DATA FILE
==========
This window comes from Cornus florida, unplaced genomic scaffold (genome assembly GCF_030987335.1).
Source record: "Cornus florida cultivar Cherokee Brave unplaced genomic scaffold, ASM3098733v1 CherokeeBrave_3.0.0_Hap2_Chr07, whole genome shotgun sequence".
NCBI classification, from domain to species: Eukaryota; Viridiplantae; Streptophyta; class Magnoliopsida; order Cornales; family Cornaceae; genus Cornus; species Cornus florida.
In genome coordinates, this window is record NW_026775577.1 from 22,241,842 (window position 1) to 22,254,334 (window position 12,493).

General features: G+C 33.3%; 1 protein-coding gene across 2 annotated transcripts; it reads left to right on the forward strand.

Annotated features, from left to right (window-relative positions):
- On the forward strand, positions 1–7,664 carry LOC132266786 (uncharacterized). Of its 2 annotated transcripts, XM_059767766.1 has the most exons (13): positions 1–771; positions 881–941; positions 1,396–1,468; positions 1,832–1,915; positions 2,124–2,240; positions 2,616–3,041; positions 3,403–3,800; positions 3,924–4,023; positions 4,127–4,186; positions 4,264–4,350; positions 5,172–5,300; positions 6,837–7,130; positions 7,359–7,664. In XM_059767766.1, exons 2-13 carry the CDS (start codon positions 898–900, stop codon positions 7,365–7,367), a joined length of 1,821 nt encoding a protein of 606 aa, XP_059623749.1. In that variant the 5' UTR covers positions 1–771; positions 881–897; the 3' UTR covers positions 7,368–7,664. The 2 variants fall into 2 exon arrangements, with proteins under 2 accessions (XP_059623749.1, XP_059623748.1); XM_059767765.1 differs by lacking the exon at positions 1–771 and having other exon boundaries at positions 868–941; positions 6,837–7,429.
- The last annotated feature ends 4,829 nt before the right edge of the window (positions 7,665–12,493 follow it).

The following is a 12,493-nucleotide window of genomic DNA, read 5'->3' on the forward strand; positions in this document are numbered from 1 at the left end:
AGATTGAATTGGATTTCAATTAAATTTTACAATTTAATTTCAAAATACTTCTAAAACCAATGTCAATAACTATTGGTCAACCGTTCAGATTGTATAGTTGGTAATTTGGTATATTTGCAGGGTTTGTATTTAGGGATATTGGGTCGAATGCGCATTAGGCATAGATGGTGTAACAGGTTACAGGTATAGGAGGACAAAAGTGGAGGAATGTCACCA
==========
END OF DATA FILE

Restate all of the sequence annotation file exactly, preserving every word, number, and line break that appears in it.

This window comes from Cornus florida, unplaced genomic scaffold (genome assembly GCF_030987335.1).
Source record: "Cornus florida cultivar Cherokee Brave unplaced genomic scaffold, ASM3098733v1 CherokeeBrave_3.0.0_Hap2_Chr07, whole genome shotgun sequence".
NCBI classification, from domain to species: Eukaryota; Viridiplantae; Streptophyta; class Magnoliopsida; order Cornales; family Cornaceae; genus Cornus; species Cornus florida.
In genome coordinates, this window is record NW_026775577.1 from 22,241,842 (window position 1) to 22,254,334 (window position 12,493).

General features: G+C 33.3%; 1 protein-coding gene across 2 annotated transcripts; it reads left to right on the forward strand.

Annotated features, from left to right (window-relative positions):
- On the forward strand, positions 1–7,664 carry LOC132266786 (uncharacterized). Of its 2 annotated transcripts, XM_059767766.1 has the most exons (13): positions 1–771; positions 881–941; positions 1,396–1,468; positions 1,832–1,915; positions 2,124–2,240; positions 2,616–3,041; positions 3,403–3,800; positions 3,924–4,023; positions 4,127–4,186; positions 4,264–4,350; positions 5,172–5,300; positions 6,837–7,130; positions 7,359–7,664. In XM_059767766.1, exons 2-13 carry the CDS (start codon positions 898–900, stop codon positions 7,365–7,367), a joined length of 1,821 nt encoding a protein of 606 aa, XP_059623749.1. In that variant the 5' UTR covers positions 1–771; positions 881–897; the 3' UTR covers positions 7,368–7,664. The 2 variants fall into 2 exon arrangements, with proteins under 2 accessions (XP_059623749.1, XP_059623748.1); XM_059767765.1 differs by lacking the exon at positions 1–771 and having other exon boundaries at positions 868–941; positions 6,837–7,429.
- The last annotated feature ends 4,829 nt before the right edge of the window (positions 7,665–12,493 follow it).

The following is a 12,493-nucleotide window of genomic DNA, read 5'->3' on the forward strand; positions in this document are numbered from 1 at the left end:
AGATTGAATTGGATTTCAATTAAATTTTACAATTTAATTTCAAAATACTTCTAAAACCAATGTCAATAACTATTGGTCAACCGTTCAGATTGTATAGTTGGTAATTTGGTATATTTGCAGGGTTTGTATTTAGGGATATTGGGTCGAATGCGCATTAGGCATAGATGGTGTAACAGGTTACAGGTATAGGAGGACAAAAGTGGAGGAATGTCACCA